Tuesday, 29 November 2011
This photo from Canada Archives of Dene teepees and the Revillon Freres Post in La Loche was taken between June 30-July 2, 1918 by the Franklin Kitto Expedition. Franklin Kitto's men wanted to attend the services after stopping at the HBC post at West La Loche. Mr. Kitto worked for " Natural Resources Intelligence Branch" Ottawa. He writes the following description:
"at the Mission adjoining Revillon's post on the east side of the lake"
"Arriving at the Mission we found that a couple of priests from Lac la Plonge were conducting a series of services extending over a period of two weeks, and the Indians from the country-side to the extent of two or three hundred were gathered in attendance. Row after row of tepees lined the beach and clustered about the few wooden buildings of the post. The entire families had come from far and near bringing all their worldly possessions with them and the place was alive with children and dogs." ...link
Father Petitot visited a Dene teepee village at Portage La Loche in 1862.
This Dene tent village of 150 may have had 20 to 30 tents.
'canot du nord' This type of H.B.C. freighter canoe brought Governor Dallas to the Portage in 1862.
The people at the Portage in 1862:
More than 150 people were living on Lac La Loche in 1862.
They had houses at La Loche, West La Loche and scattered around the lake.
In 1862 most were gathered in tents at the Portage as they did every year to trade and to work with the brigades.
This year they awaited the visit of Bishop Grandin and the new governor of the Hudson's Bay Company.
Sunday, 27 November 2011
Saturday, 26 November 2011
Friday, 25 November 2011
Thursday, 24 November 2011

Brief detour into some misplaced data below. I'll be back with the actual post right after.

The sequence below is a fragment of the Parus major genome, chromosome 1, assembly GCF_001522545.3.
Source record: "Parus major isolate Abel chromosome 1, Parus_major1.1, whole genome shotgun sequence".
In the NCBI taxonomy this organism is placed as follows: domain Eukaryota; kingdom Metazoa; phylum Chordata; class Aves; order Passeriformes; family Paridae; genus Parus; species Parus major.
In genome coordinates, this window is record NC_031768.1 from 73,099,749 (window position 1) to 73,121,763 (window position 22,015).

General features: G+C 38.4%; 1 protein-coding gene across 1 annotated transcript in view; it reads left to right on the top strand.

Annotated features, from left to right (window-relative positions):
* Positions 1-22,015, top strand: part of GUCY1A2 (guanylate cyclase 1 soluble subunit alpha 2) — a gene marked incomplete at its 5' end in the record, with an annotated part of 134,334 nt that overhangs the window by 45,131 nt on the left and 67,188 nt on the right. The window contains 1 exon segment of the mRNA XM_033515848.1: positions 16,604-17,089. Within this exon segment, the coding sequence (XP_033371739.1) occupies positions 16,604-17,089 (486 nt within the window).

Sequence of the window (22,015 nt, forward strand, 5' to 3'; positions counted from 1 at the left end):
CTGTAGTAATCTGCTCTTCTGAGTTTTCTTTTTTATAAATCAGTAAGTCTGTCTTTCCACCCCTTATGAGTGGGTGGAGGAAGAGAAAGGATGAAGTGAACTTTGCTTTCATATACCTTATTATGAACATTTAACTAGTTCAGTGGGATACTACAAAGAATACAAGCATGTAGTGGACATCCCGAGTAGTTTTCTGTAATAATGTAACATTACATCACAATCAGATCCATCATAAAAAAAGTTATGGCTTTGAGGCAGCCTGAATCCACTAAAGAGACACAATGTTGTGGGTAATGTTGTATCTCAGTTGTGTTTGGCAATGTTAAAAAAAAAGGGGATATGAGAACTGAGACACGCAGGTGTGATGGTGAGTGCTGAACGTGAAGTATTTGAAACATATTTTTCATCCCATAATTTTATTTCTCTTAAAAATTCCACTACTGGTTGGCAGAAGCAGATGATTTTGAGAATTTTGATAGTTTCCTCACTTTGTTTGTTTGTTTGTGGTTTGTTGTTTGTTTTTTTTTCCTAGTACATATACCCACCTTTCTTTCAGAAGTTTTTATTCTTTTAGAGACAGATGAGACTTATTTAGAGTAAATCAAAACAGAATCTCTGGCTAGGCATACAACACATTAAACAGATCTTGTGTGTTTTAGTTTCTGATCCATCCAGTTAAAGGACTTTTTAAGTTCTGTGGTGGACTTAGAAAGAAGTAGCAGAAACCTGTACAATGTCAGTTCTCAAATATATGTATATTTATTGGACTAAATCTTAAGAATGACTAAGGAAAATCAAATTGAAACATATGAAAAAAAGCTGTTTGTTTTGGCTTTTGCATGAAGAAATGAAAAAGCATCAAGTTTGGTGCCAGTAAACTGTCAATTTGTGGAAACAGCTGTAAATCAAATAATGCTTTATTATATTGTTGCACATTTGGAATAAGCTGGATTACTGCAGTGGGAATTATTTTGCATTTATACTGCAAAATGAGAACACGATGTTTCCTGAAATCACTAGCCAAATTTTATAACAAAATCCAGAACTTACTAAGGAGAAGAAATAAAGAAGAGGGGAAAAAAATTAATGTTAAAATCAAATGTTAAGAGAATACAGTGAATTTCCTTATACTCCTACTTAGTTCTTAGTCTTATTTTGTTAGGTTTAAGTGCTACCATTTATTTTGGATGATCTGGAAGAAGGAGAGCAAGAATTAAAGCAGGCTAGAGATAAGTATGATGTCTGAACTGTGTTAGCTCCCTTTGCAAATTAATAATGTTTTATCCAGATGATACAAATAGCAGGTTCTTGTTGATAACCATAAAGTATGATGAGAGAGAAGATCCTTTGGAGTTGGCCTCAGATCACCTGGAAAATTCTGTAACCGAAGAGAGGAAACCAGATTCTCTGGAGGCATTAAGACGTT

|Bike parade on Canada Day in La Loche|
The Dene spent the winters in caribou hunting camps north of the Clearwater River and returned every summer to the lakes south of the Clearwater. On Lac La Loche, Garson Lake, Turnor Lake, Peter Pond Lake, Churchill Lake and Lac Ile a la Crosse many Dene summer camps became permanent settlements. La Loche was
one of these summer camps.
Wednesday, 23 November 2011
Friday, 11 November 2011
|Beauval Residential School in 1924. The boys dormitory was on the top floor.|
....see this school in 1908
The fire of 1927 in Beauval.
The epidemic of 1936 in Beauval.
Friday, 4 November 2011
Thursday, 3 November 2011
|Boreal forest in northern Saskatchewan (Lac La Loche)|
north of the Clearwater River and returned every summer to the lakes south of the Clearwater.
On Lac La Loche, Garson Lake, Turnor Lake, Peter Pond Lake, Churchill Lake and Lac Ile a la Crosse many Dene summer camps became permanent settlements. La Loche was one of these summer camps.
Swan Lake was the main winter hunting camp for the residents of La Loche in 1895.
It no longer exists and its location on Swan Lake (previously thought to be on Careen Lake) is unknown.
The location of Swan Lake has been found. See below.